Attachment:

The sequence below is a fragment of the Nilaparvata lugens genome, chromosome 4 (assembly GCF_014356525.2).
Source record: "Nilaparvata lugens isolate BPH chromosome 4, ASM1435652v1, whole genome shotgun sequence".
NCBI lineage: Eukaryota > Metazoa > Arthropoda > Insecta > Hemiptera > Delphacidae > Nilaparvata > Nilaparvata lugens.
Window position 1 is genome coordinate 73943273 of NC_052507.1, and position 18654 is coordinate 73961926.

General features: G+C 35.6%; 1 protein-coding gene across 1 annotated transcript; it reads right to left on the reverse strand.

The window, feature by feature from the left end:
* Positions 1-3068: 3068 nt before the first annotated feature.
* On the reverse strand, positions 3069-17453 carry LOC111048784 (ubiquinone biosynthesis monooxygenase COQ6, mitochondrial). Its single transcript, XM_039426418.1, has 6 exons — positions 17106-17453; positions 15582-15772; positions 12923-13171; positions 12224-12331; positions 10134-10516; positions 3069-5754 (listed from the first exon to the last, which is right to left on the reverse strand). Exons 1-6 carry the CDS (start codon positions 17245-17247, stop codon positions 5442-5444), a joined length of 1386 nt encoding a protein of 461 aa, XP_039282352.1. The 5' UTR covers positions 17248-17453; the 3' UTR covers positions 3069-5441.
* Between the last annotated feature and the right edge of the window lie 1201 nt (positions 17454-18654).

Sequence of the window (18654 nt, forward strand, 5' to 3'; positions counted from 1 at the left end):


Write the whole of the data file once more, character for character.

The sequence below is a fragment of the Nilaparvata lugens genome, chromosome 4 (assembly GCF_014356525.2).
Source record: "Nilaparvata lugens isolate BPH chromosome 4, ASM1435652v1, whole genome shotgun sequence".
NCBI lineage: Eukaryota > Metazoa > Arthropoda > Insecta > Hemiptera > Delphacidae > Nilaparvata > Nilaparvata lugens.
Window position 1 is genome coordinate 73943273 of NC_052507.1, and position 18654 is coordinate 73961926.

General features: G+C 35.6%; 1 protein-coding gene across 1 annotated transcript; it reads right to left on the reverse strand.

The window, feature by feature from the left end:
* Positions 1-3068: 3068 nt before the first annotated feature.
* On the reverse strand, positions 3069-17453 carry LOC111048784 (ubiquinone biosynthesis monooxygenase COQ6, mitochondrial). Its single transcript, XM_039426418.1, has 6 exons — positions 17106-17453; positions 15582-15772; positions 12923-13171; positions 12224-12331; positions 10134-10516; positions 3069-5754 (listed from the first exon to the last, which is right to left on the reverse strand). Exons 1-6 carry the CDS (start codon positions 17245-17247, stop codon positions 5442-5444), a joined length of 1386 nt encoding a protein of 461 aa, XP_039282352.1. The 5' UTR covers positions 17248-17453; the 3' UTR covers positions 3069-5441.
* Between the last annotated feature and the right edge of the window lie 1201 nt (positions 17454-18654).

Sequence of the window (18654 nt, forward strand, 5' to 3'; positions counted from 1 at the left end):